This is a logical line of thought, however, when a player wins the title, their contributions are actually over-magnified because of double-counting. NBA general managers are counting abilities plus winning when evaluating these prospects. But to count winning separately is to double count that player’s value, because the amount that a player adds to winning is a result of their abilities on the court. These abilities  are already being accounted for in the evaluation of the player, so winning should not receive any additional weight.

Basically, players who win NCAA championships are typically good players, but their talent should be evaluated based on the merits of their game, not the fact that they won the title. Championship players have been drafted 21st overall on average, which is well above the expected average draft position for all picks between 1989 and 2007 of 29.⁷ In reality, they should be getting drafted closer to 23 or 24 overall, which is still considerably above average. The abilities these players have, abilities that contributed to winning the championship, do make for a valuable prospect. However, the fact remains that these players are being overdrafted relative to their actual skill level, which suggests that NBA front offices are giving unwarranted value to the act of winning alone.


The value of winning continues to be a talking point in the basketball community. As a result, NBA teams often fail to evaluate these prospects correctly, which can end up in them selecting inferior talent. All front offices want that edge. Unfortunately, there is no secret formula for evaluating prospects. If there was, it most likely would have been found by now. Front offices need to stick to evaluating players based on the merit of their abilities. For those GM’s who look for added value in a “winning mindset,” they have a fundamentally flawed conception of talent evaluation.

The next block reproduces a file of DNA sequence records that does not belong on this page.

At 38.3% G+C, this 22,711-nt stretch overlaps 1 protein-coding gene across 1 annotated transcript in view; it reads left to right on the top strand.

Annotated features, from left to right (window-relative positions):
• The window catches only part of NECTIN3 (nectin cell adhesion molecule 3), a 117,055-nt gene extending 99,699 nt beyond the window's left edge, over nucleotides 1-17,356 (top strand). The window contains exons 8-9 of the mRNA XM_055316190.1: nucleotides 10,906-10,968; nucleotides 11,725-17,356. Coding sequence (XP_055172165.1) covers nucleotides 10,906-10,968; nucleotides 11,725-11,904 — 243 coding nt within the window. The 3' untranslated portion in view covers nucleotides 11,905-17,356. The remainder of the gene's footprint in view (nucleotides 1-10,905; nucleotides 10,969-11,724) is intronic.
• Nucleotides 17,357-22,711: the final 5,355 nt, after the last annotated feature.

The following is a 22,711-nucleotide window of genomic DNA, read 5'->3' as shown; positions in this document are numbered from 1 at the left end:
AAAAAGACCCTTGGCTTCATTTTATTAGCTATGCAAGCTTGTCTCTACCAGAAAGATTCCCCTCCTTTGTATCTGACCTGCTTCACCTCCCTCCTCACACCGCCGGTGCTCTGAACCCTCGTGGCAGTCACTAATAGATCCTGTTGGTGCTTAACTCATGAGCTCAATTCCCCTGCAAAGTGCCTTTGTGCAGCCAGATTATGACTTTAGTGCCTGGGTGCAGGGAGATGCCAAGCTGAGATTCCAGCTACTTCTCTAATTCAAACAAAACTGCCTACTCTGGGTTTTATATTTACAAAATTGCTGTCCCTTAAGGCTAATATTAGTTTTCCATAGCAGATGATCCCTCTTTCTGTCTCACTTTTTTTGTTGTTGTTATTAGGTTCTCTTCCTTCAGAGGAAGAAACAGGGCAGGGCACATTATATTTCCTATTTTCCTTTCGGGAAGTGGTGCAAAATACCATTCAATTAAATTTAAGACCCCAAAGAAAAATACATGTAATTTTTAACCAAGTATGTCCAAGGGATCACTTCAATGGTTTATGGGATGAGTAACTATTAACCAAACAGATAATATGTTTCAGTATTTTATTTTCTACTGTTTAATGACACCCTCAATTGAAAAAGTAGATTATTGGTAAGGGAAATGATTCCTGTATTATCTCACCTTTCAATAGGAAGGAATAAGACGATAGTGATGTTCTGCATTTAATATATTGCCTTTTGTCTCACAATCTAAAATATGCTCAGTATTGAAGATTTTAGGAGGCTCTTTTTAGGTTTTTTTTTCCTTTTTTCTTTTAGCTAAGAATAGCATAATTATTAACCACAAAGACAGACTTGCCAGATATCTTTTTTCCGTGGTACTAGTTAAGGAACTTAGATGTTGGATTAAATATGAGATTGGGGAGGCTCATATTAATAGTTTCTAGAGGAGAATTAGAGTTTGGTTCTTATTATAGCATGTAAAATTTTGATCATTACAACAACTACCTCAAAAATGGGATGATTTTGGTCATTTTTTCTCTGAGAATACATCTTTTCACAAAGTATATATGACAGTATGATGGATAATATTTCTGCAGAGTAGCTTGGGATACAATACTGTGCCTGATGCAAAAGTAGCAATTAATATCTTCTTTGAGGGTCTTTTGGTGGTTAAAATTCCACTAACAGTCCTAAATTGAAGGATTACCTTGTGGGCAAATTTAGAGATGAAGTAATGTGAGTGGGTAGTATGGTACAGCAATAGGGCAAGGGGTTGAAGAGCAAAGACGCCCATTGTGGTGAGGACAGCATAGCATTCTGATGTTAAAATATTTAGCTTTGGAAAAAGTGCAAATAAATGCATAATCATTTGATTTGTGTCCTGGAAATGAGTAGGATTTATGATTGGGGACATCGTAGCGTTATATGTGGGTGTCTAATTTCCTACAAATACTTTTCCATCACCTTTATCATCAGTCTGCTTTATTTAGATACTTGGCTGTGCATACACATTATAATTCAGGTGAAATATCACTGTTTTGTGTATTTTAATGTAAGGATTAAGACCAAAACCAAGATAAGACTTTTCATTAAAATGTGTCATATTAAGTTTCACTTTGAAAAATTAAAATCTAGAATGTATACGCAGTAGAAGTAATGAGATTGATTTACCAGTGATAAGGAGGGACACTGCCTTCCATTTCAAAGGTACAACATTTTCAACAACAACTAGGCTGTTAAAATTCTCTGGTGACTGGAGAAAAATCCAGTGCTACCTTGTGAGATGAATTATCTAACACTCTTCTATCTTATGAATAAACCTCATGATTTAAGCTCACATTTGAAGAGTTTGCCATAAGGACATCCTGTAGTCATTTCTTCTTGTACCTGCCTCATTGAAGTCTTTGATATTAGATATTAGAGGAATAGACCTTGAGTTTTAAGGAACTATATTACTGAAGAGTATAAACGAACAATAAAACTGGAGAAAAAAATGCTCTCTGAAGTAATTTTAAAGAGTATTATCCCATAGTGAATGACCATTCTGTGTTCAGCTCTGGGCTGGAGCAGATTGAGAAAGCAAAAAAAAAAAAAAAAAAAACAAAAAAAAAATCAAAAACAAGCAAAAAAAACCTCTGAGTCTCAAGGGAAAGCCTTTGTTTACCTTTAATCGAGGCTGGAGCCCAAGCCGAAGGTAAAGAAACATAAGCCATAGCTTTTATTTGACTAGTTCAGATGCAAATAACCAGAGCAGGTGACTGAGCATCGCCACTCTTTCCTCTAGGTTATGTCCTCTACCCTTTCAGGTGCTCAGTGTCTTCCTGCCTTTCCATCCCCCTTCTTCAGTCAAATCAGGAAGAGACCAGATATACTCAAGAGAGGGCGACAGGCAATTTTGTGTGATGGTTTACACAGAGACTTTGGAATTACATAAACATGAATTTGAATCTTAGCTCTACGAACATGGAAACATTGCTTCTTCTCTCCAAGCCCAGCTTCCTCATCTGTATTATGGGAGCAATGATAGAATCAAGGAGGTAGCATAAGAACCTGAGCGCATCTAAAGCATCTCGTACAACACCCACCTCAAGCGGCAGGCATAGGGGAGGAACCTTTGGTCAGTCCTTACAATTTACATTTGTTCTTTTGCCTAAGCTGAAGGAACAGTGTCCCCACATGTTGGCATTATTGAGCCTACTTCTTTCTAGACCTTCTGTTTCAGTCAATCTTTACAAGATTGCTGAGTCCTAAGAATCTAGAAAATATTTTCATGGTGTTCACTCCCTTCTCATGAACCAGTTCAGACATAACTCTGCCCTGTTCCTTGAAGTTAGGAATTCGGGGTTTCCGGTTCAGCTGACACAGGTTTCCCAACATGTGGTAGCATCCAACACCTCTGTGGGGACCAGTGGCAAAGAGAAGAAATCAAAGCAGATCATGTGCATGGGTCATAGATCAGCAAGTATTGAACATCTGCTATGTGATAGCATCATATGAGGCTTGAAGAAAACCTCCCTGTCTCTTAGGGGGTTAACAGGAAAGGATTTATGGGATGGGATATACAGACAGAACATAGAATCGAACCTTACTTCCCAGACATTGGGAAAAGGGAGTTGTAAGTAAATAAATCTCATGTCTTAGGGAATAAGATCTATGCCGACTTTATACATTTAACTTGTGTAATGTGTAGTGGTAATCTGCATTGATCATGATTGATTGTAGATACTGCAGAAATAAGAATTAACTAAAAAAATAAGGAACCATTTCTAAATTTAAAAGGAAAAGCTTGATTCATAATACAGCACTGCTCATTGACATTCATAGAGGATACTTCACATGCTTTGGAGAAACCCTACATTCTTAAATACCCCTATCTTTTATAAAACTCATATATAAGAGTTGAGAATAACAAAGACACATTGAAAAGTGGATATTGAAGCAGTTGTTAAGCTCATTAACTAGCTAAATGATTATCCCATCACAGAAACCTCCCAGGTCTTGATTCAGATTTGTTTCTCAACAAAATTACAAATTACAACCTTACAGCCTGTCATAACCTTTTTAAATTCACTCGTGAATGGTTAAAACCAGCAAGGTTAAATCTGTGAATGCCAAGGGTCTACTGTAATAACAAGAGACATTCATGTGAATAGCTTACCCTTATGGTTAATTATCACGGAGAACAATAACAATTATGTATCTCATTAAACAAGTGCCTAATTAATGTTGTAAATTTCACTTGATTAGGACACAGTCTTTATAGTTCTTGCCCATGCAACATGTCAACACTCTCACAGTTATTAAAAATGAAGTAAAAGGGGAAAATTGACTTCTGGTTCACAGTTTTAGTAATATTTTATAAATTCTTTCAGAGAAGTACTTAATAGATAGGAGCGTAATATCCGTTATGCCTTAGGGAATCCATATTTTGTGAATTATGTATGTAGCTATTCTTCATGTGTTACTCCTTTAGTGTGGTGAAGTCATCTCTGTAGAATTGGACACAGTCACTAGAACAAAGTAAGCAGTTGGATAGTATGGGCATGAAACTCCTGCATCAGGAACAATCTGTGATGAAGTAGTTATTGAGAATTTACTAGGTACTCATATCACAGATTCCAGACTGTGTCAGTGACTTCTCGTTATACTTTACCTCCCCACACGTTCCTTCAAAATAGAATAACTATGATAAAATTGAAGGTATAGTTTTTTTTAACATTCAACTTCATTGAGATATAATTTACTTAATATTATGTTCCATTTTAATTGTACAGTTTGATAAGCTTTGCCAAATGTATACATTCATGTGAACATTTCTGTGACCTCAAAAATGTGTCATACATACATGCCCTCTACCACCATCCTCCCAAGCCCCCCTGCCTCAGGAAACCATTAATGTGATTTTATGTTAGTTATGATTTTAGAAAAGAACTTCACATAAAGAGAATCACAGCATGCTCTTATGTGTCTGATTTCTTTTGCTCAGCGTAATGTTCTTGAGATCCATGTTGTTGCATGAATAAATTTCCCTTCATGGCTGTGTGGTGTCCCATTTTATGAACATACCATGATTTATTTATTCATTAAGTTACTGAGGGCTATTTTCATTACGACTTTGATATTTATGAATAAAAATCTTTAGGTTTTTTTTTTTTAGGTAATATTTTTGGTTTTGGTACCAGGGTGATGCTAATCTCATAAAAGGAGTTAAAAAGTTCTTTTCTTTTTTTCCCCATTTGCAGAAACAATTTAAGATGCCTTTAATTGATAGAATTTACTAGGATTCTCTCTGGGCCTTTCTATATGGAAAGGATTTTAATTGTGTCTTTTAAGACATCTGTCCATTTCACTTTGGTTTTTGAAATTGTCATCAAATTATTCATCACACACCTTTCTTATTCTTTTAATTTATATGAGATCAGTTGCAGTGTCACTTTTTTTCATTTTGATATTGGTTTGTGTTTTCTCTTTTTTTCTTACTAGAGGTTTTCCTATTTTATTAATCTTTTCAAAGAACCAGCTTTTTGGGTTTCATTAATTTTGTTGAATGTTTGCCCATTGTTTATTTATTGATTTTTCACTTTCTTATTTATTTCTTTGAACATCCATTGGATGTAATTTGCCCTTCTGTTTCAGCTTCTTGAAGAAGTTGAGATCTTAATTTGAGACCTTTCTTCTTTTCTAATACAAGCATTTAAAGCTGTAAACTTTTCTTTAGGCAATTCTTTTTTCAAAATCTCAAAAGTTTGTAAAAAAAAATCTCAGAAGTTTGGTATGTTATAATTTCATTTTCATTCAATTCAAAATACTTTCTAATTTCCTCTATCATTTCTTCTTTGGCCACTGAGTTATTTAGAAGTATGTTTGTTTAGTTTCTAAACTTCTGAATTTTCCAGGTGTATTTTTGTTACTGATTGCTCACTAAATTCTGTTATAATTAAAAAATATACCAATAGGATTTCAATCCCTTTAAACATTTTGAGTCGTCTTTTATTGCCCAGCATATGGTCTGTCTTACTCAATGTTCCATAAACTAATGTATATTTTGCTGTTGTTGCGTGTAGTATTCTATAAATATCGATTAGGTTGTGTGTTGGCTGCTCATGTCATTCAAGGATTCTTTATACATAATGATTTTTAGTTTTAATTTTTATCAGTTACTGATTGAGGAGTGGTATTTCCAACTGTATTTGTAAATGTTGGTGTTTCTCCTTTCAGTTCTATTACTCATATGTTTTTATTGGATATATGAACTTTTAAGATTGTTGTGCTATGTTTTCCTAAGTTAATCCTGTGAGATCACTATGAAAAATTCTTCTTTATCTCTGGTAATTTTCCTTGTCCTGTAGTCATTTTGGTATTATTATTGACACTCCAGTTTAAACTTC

¹ Win Shares is a stat that calculates a player’s individual contribution to total team wins. Full description in link

² Data taken from Dataset and summary of statistics in link

³ Two sample t-test was used for statistical testing. Complete test in link

⁴ 23% is the probability of Type 1 error. Type 1 error occurs when a premise is incorrectly accepted. This is also known as a “false positive”

⁵ This is not a perfect estimation because the true decline in value of a draft pick appears to be nonlinear. However, a linear estimation of decline is still useful with the goal of roughly estimating a single value to quantify average decline per draft position.

⁶ Average of the all the differences between actual win shares of championship players and the expected win shares for their draft position divided by difference in win shares per draft position equals the difference in expected draft position and actual draft position. -2.03/-.73=2.73 or ≈2-3

 The average draft position across all drafts from 1989-2007 is 29.07. This is because as expansion teams have entered the league the draft has expanded from 54 to 60 picks. The average draft position for championship players of 20.62 is still well below this average. Complete data in link

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Is the One and Done Rule beneficial?